Ernest Borgnine

Ernest Borgnine
Ernest Borgnine

Ernest Borgnine was one of the very best of character actors with an extraordinary long career.   He was born in Connecticut of Italian parents.   After military service in World War Two be began an acting career on the stage.   He first became noticed on film in 1953 in “From Here to Eternity” where he beat up Frank Sinatra in a street brawl.   He went on to make “Bad Day at Black Rock” with Spencer Tracy, Lee Marvin and Anne France and then won an Oscar for the lead role in “Marty”.   Among his many movie credits are “The Vikings”, “The Flight of the Phoenix”, “The Dirty Dozen”, “Convey” and “The Wild Bunch”.   He died in 2012 at the age of 95 and was acting on film until he was was 93.

Ronald Bergan’s “Guardian” obituary:
With his coarsely podgy features, bug eyes, gap-toothed grin and stocky build, Ernest Borgnine, who has died aged 95 of renal failure, seemed destined to remain one of nature’s supporting actors in a string of sadistic and menacing parts. Instead he won an Oscar for a role which was the antithesis of all his previous characters.

In 1955, the producer Harold Hecht wanted to transfer Paddy Chayefsky’s teleplay Marty to the big screen, with Rod Steiger in the title role, which he had created. But Steiger was filming Oklahoma! so was unavailable. Borgnine was offered the role after a female guest at a Hollywood reception quite disinterestedly remarked to Hecht that, ugly as he was, Borgnine possessed an oddly tender quality which made her yearn to mother him. “That,” Hecht said later, “is when I decided to give him the part.”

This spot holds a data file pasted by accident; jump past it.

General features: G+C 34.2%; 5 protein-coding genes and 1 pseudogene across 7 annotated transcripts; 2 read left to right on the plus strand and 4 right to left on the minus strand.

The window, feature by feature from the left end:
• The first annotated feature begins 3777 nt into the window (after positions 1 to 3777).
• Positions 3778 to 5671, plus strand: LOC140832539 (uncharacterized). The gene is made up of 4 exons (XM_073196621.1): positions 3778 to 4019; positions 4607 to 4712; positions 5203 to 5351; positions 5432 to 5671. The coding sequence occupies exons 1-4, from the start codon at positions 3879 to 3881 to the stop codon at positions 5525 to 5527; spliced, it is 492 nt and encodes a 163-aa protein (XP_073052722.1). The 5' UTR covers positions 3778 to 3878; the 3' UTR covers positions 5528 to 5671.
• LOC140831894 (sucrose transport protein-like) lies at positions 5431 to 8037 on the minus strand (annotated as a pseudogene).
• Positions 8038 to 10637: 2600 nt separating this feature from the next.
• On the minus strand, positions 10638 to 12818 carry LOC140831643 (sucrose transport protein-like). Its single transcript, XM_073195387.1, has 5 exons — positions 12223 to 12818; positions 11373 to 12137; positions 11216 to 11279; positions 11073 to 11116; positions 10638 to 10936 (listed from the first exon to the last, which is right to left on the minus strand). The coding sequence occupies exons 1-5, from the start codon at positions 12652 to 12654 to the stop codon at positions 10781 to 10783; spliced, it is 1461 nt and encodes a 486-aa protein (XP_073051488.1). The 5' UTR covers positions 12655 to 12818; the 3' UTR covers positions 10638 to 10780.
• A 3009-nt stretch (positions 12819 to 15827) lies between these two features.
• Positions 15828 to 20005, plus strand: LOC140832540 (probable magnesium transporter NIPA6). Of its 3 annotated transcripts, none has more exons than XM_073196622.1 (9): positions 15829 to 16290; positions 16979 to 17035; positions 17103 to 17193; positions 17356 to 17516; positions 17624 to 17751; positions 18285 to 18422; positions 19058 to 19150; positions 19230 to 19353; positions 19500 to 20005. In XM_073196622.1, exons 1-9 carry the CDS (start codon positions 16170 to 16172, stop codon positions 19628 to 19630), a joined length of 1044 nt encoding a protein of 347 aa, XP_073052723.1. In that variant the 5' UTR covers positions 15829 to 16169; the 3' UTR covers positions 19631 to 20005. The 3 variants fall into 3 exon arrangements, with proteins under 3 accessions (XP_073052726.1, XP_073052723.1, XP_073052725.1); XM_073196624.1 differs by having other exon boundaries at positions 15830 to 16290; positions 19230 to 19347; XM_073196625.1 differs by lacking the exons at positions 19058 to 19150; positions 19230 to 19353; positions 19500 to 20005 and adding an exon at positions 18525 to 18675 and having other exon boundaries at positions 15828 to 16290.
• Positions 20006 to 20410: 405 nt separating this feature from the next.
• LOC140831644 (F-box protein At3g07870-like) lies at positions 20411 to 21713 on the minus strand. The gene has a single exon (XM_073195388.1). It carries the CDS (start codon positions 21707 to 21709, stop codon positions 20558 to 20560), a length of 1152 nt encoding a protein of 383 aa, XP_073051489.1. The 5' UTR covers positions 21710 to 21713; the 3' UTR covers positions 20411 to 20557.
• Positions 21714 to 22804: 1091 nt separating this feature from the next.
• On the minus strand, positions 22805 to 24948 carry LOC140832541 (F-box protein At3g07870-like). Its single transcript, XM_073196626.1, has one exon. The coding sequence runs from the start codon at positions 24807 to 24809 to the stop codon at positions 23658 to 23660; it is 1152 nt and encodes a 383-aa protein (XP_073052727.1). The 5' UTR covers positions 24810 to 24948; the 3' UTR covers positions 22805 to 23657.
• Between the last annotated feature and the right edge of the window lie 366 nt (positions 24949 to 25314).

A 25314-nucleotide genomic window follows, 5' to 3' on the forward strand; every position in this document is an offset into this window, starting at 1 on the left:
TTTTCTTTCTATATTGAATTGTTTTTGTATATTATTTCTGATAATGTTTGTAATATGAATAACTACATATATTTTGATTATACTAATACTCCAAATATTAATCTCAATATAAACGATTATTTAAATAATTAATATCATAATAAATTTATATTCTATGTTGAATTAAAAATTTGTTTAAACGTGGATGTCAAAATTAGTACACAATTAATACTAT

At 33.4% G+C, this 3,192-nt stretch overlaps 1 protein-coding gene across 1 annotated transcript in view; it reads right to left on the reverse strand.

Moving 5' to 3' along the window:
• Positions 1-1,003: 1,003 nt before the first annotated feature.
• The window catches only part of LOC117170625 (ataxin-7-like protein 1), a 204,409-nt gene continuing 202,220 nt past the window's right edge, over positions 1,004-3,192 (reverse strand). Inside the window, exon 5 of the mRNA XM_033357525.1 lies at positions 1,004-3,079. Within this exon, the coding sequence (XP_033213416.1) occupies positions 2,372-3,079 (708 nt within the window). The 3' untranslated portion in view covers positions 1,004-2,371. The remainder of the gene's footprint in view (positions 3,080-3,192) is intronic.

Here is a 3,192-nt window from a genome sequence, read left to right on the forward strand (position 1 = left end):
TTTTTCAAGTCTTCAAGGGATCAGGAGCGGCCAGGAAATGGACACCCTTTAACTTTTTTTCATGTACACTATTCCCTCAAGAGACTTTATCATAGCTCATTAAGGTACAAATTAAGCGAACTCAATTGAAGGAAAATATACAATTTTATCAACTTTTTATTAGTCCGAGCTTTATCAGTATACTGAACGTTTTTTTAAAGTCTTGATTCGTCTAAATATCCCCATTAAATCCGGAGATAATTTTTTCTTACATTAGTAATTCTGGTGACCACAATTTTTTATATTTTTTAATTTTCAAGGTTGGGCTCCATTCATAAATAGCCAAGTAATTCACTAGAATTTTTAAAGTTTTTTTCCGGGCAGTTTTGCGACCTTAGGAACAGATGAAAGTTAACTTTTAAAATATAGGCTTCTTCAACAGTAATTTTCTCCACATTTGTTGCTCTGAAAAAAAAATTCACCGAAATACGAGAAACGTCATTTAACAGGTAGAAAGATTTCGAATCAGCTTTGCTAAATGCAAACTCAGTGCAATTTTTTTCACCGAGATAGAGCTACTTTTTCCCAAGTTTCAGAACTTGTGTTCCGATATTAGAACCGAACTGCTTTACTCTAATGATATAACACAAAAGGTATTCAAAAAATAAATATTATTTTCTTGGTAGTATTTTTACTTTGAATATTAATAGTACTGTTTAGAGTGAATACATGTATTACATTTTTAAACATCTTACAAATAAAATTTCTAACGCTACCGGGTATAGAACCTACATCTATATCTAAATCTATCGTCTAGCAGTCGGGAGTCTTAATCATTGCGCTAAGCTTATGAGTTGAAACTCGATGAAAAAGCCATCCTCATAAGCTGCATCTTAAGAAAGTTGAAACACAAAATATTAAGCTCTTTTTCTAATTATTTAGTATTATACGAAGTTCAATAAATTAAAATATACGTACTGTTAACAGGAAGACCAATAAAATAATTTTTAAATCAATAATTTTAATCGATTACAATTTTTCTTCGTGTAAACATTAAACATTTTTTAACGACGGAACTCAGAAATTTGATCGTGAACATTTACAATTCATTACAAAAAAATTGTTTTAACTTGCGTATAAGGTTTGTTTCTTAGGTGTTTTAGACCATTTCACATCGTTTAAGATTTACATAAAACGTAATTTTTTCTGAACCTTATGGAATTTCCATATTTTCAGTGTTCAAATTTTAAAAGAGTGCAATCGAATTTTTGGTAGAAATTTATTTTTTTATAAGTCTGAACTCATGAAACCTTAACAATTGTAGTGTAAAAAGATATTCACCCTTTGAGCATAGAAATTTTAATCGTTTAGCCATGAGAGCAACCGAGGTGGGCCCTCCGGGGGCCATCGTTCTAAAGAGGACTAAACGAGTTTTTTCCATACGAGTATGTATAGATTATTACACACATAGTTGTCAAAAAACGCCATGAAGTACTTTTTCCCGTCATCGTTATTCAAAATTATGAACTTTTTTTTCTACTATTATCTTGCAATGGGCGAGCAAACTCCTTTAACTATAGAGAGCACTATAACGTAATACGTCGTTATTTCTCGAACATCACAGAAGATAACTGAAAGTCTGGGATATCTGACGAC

Marty, a 34-year-old butcher from the Bronx, meets a plain schoolteacher at a Saturday night dance. They are drawn together by their fears of rejection and loneliness. One of the first films to bring new naturalism, new talent and new life to Hollywood from TV, Marty was known in the trade as a “sleeper”, a film that, without any obvious box-office appeal, becomes a hit. It won four Oscars – best director (Delbert Mann), best film, best screenplay and best actor for Borgnine.

Borgnine also won awards from the New York Film Critics Circle and the National Board of Review, and was voted man of the year by the butchers of America. This decidedly unalluring actor had enjoyed the good fortune to encounter a role made to measure for his particular talents and physique. Though no finer part ever came his way, he was at least grateful to no longer be automatically cast as a heavy. In fact, it was as a comic character, in the popular TV series McHale’s Navy (1962-66), that he was to make his most enduring impression on the American public.